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Congenital myasthenic syndrome with episodic apnoea: clinical, neurophysiological and genetic features in the long-term follow-up of 19 patients

Lookup NU author(s): Dr Grace McMacken, Professor Roger Whittaker, Dr Teresinha Evangelista, Professor Hanns Lochmuller



This work is licensed under a Creative Commons Attribution 4.0 International License (CC BY 4.0).


© 2017 The Author(s) Background: Congenital myasthenic syndrome with episodic apnoea (CMS-EA) is a rare but potentially treatable cause of apparent life-threatening events in infancy. The underlying mechanisms for sudden and recurrent episodesof respiratory arrest in these patients are unclear. Whilst CMS-EA is most commonly caused by mutations in CHAT, the list of associated genotypes is expanding. Methods: We reviewed clinical information from 19 patients with CMS-EA, including patients with mutations in CHAT, SLC5A7 and RAPSN, and patients lacking a genetic diagnosis. Results: Lack of genetic diagnosis was more common in CMS-EA than in CMS without EA (56% n = 18, compared to 7% n = 97). Most patients manifested intermittent apnoea in the first 4 months of life (74%, n = 14). A degree of clinical improvement with medication was observed in most patients (74%, n = 14), but the majority of cases also showed a tendency towards complete remission of apnoeic events with age (mean age of resolution 2 years 5 months). Signs of impaired neuromuscular transmission were detected on neurophysiology studies in 79% (n = 15) of cases, but in six cases, this was only apparent following specific neurophysiological testing protocols (prolonged high-frequency stimulation). Conclusions: A relatively large proportion of CMS-EA remains genetically undiagnosed, which suggests the existence of novel causative CMS genes which remain uncharacterised. In light of the potential for recurrent life-threatening apnoeas in early life and the positive response to therapy, early diagnostic consideration of CMS-EA is critical, but without specific neurophysiology tests, it may go overlooked.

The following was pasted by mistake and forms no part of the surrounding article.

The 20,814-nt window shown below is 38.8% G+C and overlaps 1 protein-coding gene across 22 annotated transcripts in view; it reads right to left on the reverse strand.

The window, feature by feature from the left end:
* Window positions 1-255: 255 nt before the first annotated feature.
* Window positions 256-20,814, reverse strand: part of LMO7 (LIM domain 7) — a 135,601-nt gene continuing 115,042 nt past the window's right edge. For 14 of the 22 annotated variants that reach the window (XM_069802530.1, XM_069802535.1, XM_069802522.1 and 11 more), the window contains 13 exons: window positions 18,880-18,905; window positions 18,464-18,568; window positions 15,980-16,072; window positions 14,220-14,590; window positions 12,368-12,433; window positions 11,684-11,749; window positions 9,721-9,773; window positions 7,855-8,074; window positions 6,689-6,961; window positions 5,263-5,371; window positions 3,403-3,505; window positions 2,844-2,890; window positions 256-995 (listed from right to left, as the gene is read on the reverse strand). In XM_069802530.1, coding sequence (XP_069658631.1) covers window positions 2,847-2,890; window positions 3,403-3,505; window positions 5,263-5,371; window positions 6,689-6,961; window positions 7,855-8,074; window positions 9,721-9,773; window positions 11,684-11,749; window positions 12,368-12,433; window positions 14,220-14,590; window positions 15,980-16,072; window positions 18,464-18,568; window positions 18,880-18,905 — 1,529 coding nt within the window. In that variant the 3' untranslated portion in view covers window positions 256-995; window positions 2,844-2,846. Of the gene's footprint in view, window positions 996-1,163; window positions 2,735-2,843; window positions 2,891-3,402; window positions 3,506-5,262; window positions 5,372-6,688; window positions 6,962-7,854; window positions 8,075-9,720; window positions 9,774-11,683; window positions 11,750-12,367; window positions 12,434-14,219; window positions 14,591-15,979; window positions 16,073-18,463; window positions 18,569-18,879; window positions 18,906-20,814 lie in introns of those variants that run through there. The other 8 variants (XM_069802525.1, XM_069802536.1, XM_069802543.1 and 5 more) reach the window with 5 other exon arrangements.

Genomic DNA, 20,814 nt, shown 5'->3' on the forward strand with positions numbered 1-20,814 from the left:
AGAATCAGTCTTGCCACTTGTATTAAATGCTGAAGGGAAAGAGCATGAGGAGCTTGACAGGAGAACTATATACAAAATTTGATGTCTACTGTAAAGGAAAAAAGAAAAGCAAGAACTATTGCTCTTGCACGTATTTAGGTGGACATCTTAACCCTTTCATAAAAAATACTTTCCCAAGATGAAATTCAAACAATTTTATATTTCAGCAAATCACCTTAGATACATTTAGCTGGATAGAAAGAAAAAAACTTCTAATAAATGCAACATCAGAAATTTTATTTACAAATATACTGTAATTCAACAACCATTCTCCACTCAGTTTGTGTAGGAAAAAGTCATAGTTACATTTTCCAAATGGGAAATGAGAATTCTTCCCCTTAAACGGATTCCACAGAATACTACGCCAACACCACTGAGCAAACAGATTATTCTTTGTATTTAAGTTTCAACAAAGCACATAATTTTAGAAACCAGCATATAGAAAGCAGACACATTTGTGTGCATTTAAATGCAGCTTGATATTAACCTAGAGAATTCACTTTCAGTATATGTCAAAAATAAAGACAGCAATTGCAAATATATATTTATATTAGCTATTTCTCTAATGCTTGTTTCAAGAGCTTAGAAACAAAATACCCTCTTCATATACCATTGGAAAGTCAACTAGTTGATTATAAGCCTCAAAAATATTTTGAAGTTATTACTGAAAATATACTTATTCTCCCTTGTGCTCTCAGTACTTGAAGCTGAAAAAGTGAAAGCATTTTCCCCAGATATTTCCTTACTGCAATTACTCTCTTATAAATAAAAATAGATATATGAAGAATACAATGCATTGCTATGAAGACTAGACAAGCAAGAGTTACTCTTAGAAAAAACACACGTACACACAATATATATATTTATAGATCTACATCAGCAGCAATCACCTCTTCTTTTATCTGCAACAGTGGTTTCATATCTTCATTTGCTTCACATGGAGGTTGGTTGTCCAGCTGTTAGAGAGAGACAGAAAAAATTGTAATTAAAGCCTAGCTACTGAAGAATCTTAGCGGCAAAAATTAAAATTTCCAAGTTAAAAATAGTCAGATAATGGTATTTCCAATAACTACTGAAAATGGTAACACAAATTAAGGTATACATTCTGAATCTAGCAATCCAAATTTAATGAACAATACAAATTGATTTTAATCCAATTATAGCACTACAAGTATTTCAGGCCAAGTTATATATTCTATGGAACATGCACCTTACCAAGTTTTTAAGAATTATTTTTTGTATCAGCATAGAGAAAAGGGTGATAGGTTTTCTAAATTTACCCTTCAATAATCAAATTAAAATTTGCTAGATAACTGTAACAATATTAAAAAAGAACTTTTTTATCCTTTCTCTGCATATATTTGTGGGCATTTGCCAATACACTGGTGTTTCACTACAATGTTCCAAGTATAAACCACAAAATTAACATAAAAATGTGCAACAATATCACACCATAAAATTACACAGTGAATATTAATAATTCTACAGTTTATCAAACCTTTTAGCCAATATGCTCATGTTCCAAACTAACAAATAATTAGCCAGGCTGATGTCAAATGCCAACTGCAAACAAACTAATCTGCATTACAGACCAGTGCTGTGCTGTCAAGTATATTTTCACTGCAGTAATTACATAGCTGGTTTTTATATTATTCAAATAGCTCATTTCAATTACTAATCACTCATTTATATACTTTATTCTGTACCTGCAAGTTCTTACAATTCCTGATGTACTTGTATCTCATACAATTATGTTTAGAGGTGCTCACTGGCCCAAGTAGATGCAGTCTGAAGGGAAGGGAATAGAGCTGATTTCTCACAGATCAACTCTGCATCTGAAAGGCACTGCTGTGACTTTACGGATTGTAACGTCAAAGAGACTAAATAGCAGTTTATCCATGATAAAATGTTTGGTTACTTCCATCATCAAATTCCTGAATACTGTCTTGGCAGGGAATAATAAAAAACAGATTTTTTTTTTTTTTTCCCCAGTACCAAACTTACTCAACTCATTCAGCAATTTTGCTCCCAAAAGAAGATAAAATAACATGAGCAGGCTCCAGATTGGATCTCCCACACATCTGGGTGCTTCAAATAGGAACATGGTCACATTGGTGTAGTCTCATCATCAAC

Publication metadata

Author(s): McMacken G, Whittaker RG, Evangelista T, Abicht A, Dusl M, Lochmuller H

Publication type: Article

Publication status: Published

Journal: Journal of Neurology

Year: 2018

Volume: 265

Issue: 1

Pages: 194-203

Print publication date: 01/01/2018

Online publication date: 30/11/2017

Acceptance date: 20/11/2017

Date deposited: 14/12/2017

ISSN (print): 0340-5354

ISSN (electronic): 1432-1459

Publisher: Springer Berlin Heidelberg


DOI: 10.1007/s00415-017-8689-3


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